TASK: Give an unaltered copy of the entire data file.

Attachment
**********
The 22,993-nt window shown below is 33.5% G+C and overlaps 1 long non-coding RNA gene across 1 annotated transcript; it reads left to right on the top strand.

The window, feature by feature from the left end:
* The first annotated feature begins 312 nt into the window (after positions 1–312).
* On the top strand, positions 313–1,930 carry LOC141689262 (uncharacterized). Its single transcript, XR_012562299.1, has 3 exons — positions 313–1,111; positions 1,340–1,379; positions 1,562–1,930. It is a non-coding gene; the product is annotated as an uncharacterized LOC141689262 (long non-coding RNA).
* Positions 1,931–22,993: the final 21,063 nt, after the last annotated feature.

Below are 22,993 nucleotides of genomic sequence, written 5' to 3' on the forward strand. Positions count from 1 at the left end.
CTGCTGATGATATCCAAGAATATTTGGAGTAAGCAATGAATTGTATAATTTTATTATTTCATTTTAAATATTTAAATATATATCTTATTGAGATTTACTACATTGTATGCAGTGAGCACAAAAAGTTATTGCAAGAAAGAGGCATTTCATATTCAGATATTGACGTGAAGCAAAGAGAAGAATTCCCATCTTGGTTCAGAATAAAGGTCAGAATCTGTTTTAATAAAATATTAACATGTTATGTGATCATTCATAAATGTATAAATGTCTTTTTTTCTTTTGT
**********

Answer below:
The 22,993-nt window shown below is 33.5% G+C and overlaps 1 long non-coding RNA gene across 1 annotated transcript; it reads left to right on the top strand.

The window, feature by feature from the left end:
* The first annotated feature begins 312 nt into the window (after positions 1–312).
* On the top strand, positions 313–1,930 carry LOC141689262 (uncharacterized). Its single transcript, XR_012562299.1, has 3 exons — positions 313–1,111; positions 1,340–1,379; positions 1,562–1,930. It is a non-coding gene; the product is annotated as an uncharacterized LOC141689262 (long non-coding RNA).
* Positions 1,931–22,993: the final 21,063 nt, after the last annotated feature.

Below are 22,993 nucleotides of genomic sequence, written 5' to 3' on the forward strand. Positions count from 1 at the left end.
CTGCTGATGATATCCAAGAATATTTGGAGTAAGCAATGAATTGTATAATTTTATTATTTCATTTTAAATATTTAAATATATATCTTATTGAGATTTACTACATTGTATGCAGTGAGCACAAAAAGTTATTGCAAGAAAGAGGCATTTCATATTCAGATATTGACGTGAAGCAAAGAGAAGAATTCCCATCTTGGTTCAGAATAAAGGTCAGAATCTGTTTTAATAAAATATTAACATGTTATGTGATCATTCATAAATGTATAAATGTCTTTTTTTCTTTTGT